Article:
fmt.Printf("ID: %v. Score %v.\n", res.ID, res.Score)
  for k, v := range res.Fields {
    fmt.Printf("Field %v. Value %v.\n", k, v)

Each hit is a DocumentMatch struct that describes a search hit (result). The most important fields are IDScore, and the Fields map defined as map[string]interface{}.

A Few Words on Scoring

Scoring is arguably the most important part of the document search. The basic problem is: given a potentially high number of search hits, how are the resulting documents sorted in terms of query relevancy? Bleve, much like Lucene, uses tf-idf scoring. At its heart is a cosine product between the query tokens and each document’s tokens, normalized over the tokens’ relevancy.

In practice, tf-idf has been proven to work, though there are other techniques one can use. Further exploration of the tf-idf scoring, as implemented in Bleve, is left for a future post.

More Complex Analyzers

So far, our constructed index with the simple analyzer is more or less a “glorified” map[string]interface{} data structure. The power of Bleve really reveals itself when we start using more complex analyzers. Consider the following:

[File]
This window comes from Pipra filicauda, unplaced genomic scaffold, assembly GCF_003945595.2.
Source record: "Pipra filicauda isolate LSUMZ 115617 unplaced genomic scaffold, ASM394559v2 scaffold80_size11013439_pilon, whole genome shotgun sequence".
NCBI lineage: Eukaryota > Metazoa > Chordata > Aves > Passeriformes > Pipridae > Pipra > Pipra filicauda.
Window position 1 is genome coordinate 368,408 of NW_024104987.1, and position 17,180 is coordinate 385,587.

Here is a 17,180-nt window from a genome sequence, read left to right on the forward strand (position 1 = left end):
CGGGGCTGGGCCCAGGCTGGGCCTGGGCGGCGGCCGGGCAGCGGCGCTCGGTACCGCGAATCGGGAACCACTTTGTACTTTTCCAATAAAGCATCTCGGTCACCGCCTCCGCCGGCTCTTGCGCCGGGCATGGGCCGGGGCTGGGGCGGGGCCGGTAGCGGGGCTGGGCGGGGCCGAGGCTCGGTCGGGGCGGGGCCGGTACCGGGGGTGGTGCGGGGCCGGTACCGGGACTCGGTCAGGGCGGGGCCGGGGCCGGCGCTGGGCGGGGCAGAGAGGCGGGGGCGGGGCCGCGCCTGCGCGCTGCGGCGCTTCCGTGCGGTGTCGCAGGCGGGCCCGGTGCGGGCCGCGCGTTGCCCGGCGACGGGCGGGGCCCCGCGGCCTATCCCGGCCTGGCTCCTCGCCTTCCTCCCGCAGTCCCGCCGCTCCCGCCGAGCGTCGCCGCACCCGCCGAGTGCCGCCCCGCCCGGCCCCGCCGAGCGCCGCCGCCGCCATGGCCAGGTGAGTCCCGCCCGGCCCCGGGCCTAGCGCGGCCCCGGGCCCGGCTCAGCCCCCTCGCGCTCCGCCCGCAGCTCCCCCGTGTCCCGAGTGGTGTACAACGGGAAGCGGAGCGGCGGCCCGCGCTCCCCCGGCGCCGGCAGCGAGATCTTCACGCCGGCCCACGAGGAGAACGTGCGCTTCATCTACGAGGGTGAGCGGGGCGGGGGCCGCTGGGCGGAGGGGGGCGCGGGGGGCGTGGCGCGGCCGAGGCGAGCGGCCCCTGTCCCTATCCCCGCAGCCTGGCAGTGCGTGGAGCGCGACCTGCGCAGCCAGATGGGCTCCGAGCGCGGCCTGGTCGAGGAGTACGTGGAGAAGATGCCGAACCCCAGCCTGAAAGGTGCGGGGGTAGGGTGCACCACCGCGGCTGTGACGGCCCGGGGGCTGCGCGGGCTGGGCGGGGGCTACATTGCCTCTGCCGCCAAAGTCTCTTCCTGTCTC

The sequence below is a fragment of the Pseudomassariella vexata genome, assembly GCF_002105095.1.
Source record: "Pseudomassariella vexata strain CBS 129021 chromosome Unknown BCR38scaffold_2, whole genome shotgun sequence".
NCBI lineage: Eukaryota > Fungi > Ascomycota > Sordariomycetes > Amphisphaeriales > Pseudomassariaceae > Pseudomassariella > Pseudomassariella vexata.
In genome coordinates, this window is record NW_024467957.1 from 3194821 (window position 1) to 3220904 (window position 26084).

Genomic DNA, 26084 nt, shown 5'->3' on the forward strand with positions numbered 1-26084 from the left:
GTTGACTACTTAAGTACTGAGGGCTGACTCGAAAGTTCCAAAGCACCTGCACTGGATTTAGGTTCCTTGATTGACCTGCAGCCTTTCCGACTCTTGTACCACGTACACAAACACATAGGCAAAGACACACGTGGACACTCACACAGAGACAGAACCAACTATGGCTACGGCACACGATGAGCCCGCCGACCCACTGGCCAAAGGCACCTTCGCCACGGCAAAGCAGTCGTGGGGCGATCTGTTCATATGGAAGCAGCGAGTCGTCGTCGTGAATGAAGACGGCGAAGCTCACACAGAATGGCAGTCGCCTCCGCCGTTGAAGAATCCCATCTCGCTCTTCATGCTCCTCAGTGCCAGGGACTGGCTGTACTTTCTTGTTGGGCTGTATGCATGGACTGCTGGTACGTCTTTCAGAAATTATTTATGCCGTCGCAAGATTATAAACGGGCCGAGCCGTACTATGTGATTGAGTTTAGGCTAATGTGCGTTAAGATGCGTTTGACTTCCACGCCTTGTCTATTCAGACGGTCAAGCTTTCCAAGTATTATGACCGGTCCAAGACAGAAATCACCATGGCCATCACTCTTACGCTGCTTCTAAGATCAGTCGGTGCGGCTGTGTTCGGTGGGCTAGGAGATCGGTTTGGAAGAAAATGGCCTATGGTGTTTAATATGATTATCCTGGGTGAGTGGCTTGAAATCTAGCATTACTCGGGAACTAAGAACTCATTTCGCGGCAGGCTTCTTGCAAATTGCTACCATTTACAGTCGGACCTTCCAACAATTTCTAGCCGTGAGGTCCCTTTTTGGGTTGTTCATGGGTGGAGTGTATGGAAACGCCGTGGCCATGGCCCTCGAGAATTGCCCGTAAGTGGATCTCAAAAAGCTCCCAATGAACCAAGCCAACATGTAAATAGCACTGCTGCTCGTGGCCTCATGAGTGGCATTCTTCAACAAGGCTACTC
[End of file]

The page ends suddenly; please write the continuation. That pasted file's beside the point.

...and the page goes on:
func NgramAnalyzer() map[string]interface{} {
  return map[string]interface{}{
    “type”: custom_analyzer.Name,
    “char_filters”: []string{},
    “tokenizer”: whitespace_tokenizer.Name,
    “token_filters”: []string{
func NgramTokenFilter() map[string]interface{} {
  return map[string]interface{}{
    “type”: ngram_filter.Name,
    “min”: float64(3),
    “max”: float64(4),

The given analyzer produces a set of lower case ngrams of size 3 to 4 of every word in the given text field. For example, given a text field: “A HORSE JUMPED OVER A TREE” would produce the following ngrams: “hor”, “ors”, “rse”, “hors”, “orse”, “jum”, “ump”, “mpe”, “ped”, “jump”, “umpe”, “mped”, “ove”, “ver”, “over”, “tre”, “ree”, “tree”. First, notice that we have a whitespace tokenizer that breaks up whitespace characters as stop symbols. Second, each produced token is transformed into lower case letters using the stated lower_case_filter. Finally, each resulting token is split into ngrams, which become the final set of tokens that gets indexed. The code above assumes that the ngram_filter string has been registered with the indexMapping. This we do with the following code: